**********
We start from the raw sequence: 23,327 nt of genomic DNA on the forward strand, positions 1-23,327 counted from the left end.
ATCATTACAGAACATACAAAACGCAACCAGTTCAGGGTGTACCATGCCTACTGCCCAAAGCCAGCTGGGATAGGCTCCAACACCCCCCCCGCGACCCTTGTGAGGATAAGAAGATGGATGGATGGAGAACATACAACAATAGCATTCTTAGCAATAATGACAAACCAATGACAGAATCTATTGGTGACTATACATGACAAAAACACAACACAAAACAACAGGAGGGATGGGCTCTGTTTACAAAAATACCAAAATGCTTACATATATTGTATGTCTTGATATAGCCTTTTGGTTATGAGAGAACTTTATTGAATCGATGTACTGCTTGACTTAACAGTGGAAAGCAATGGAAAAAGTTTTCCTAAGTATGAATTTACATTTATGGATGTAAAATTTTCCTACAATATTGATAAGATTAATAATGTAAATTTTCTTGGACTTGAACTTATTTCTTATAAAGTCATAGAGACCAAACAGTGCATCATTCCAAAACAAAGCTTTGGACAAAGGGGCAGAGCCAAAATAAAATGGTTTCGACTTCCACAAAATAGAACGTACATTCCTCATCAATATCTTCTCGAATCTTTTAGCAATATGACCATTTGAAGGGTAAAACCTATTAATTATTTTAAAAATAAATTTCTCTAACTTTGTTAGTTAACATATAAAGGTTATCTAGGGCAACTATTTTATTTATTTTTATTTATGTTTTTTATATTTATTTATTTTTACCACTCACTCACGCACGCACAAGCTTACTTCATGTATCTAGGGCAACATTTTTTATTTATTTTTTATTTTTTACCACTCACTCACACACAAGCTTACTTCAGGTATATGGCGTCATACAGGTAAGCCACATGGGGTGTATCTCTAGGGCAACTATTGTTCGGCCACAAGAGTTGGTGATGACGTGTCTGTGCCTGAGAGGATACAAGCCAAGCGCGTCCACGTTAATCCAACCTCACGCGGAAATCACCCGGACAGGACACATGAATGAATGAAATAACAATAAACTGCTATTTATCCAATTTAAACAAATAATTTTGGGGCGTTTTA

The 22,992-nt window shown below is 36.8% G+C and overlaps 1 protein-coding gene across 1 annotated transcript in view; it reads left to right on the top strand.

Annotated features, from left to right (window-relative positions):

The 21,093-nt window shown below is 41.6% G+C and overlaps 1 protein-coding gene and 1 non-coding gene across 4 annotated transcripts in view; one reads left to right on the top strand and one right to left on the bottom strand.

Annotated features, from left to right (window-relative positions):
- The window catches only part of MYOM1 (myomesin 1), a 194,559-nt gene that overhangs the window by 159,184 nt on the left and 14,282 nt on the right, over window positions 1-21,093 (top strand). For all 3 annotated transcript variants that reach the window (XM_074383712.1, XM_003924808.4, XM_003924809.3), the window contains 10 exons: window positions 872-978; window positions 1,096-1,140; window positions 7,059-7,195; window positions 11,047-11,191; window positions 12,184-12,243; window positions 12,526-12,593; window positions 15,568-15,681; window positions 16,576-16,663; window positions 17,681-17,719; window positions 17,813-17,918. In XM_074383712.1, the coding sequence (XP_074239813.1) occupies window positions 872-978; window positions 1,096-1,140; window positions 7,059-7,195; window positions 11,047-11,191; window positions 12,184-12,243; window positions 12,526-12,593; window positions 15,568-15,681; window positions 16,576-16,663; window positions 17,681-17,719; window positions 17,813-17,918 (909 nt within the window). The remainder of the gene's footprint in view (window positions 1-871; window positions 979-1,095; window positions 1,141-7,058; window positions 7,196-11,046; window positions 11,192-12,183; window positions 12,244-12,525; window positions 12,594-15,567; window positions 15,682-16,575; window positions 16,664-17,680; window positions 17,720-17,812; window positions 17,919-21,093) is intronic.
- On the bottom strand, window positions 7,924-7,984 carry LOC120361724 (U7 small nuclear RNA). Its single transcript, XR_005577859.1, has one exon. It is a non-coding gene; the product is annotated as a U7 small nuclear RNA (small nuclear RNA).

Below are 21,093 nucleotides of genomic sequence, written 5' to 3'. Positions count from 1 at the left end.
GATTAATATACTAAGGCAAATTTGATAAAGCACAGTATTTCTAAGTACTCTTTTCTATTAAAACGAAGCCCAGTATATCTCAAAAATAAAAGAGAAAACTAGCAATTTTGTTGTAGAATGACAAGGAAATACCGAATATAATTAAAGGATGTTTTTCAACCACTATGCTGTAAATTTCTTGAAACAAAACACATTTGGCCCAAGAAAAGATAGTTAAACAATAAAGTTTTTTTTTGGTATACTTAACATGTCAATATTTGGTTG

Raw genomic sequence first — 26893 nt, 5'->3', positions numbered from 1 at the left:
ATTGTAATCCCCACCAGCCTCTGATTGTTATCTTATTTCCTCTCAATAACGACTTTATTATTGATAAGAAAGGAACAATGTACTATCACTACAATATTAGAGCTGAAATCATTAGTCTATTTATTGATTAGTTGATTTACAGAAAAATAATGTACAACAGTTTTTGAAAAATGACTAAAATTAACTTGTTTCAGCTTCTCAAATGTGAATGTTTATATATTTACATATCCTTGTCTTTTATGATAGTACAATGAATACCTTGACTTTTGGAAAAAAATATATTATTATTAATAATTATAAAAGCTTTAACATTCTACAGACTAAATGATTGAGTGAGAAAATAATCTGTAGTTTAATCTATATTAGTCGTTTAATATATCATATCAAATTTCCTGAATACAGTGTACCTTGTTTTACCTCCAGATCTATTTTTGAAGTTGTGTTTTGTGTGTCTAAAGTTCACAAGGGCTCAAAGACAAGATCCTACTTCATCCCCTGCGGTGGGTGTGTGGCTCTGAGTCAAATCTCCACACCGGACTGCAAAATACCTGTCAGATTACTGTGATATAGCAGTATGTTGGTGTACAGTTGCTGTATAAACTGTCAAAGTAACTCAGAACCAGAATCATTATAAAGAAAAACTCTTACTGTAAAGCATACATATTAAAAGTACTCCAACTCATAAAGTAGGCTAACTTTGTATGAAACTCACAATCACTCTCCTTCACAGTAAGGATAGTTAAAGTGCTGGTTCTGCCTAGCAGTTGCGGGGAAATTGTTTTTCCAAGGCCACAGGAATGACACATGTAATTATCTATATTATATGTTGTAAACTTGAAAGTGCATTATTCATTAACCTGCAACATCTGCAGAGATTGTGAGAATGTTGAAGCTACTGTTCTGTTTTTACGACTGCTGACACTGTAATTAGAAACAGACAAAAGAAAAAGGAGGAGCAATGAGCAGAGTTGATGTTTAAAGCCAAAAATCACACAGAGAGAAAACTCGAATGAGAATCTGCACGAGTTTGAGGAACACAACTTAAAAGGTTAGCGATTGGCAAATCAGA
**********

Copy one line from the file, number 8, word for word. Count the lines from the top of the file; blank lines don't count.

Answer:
- On the bottom strand, window positions 7,924-7,984 carry LOC120361724 (U7 small nuclear RNA). Its single transcript, XR_005577859.1, has one exon. It is a non-coding gene; the product is annotated as a U7 small nuclear RNA (small nuclear RNA).